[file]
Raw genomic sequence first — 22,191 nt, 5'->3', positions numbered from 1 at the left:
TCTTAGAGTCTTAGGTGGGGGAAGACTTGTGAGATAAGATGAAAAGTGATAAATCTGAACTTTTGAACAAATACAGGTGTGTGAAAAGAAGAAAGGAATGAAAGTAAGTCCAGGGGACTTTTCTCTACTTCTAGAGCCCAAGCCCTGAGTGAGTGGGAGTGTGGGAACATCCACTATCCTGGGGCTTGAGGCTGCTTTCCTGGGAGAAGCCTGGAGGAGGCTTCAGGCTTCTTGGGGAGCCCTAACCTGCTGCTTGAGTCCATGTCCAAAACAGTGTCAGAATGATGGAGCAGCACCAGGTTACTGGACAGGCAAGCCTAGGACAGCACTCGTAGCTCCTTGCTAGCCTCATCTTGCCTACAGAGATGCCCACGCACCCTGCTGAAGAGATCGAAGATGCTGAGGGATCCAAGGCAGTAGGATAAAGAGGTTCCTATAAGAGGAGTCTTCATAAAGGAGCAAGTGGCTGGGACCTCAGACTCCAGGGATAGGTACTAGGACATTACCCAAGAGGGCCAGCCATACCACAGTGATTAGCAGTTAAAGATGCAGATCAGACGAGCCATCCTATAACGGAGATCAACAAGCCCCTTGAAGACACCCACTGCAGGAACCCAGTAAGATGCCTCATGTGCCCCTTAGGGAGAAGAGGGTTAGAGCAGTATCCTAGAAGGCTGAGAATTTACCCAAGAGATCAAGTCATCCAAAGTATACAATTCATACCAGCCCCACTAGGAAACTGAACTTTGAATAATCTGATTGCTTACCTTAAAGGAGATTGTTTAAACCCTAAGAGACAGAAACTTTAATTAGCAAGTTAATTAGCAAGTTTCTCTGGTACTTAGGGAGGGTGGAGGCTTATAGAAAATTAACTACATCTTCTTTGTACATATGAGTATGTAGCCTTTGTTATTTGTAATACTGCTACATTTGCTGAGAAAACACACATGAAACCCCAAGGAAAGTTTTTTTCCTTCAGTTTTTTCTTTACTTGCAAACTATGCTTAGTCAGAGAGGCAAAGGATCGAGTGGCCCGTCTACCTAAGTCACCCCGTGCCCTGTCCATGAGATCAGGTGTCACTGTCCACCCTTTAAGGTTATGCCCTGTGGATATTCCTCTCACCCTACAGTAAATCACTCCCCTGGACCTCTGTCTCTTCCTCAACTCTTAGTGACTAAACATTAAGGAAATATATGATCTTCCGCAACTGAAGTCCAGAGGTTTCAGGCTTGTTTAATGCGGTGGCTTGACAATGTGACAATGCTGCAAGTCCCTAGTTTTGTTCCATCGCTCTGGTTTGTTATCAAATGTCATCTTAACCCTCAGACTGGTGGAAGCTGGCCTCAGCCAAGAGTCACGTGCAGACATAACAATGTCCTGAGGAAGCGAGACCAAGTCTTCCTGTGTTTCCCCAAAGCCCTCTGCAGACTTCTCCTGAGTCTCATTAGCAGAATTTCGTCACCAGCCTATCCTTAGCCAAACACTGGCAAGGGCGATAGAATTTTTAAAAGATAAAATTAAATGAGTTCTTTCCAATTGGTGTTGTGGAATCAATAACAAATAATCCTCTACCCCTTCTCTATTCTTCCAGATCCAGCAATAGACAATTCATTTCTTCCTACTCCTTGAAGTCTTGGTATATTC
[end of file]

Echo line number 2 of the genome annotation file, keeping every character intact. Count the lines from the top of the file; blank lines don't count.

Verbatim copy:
TCTTAGAGTCTTAGGTGGGGGAAGACTTGTGAGATAAGATGAAAAGTGATAAATCTGAACTTTTGAACAAATACAGGTGTGTGAAAAGAAGAAAGGAATGAAAGTAAGTCCAGGGGACTTTTCTCTACTTCTAGAGCCCAAGCCCTGAGTGAGTGGGAGTGTGGGAACATCCACTATCCTGGGGCTTGAGGCTGCTTTCCTGGGAGAAGCCTGGAGGAGGCTTCAGGCTTCTTGGGGAGCCCTAACCTGCTGCTTGAGTCCATGTCCAAAACAGTGTCAGAATGATGGAGCAGCACCAGGTTACTGGACAGGCAAGCCTAGGACAGCACTCGTAGCTCCTTGCTAGCCTCATCTTGCCTACAGAGATGCCCACGCACCCTGCTGAAGAGATCGAAGATGCTGAGGGATCCAAGGCAGTAGGATAAAGAGGTTCCTATAAGAGGAGTCTTCATAAAGGAGCAAGTGGCTGGGACCTCAGACTCCAGGGATAGGTACTAGGACATTACCCAAGAGGGCCAGCCATACCACAGTGATTAGCAGTTAAAGATGCAGATCAGACGAGCCATCCTATAACGGAGATCAACAAGCCCCTTGAAGACACCCACTGCAGGAACCCAGTAAGATGCCTCATGTGCCCCTTAGGGAGAAGAGGGTTAGAGCAGTATCCTAGAAGGCTGAGAATTTACCCAAGAGATCAAGTCATCCAAAGTATACAATTCATACCAGCCCCACTAGGAAACTGAACTTTGAATAATCTGATTGCTTACCTTAAAGGAGATTGTTTAAACCCTAAGAGACAGAAACTTTAATTAGCAAGTTAATTAGCAAGTTTCTCTGGTACTTAGGGAGGGTGGAGGCTTATAGAAAATTAACTACATCTTCTTTGTACATATGAGTATGTAGCCTTTGTTATTTGTAATACTGCTACATTTGCTGAGAAAACACACATGAAACCCCAAGGAAAGTTTTTTTCCTTCAGTTTTTTCTTTACTTGCAAACTATGCTTAGTCAGAGAGGCAAAGGATCGAGTGGCCCGTCTACCTAAGTCACCCCGTGCCCTGTCCATGAGATCAGGTGTCACTGTCCACCCTTTAAGGTTATGCCCTGTGGATATTCCTCTCACCCTACAGTAAATCACTCCCCTGGACCTCTGTCTCTTCCTCAACTCTTAGTGACTAAACATTAAGGAAATATATGATCTTCCGCAACTGAAGTCCAGAGGTTTCAGGCTTGTTTAATGCGGTGGCTTGACAATGTGACAATGCTGCAAGTCCCTAGTTTTGTTCCATCGCTCTGGTTTGTTATCAAATGTCATCTTAACCCTCAGACTGGTGGAAGCTGGCCTCAGCCAAGAGTCACGTGCAGACATAACAATGTCCTGAGGAAGCGAGACCAAGTCTTCCTGTGTTTCCCCAAAGCCCTCTGCAGACTTCTCCTGAGTCTCATTAGCAGAATTTCGTCACCAGCCTATCCTTAGCCAAACACTGGCAAGGGCGATAGAATTTTTAAAAGATAAAATTAAATGAGTTCTTTCCAATTGGTGTTGTGGAATCAATAACAAATAATCCTCTACCCCTTCTCTATTCTTCCAGATCCAGCAATAGACAATTCATTTCTTCCTACTCCTTGAAGTCTTGGTATATTC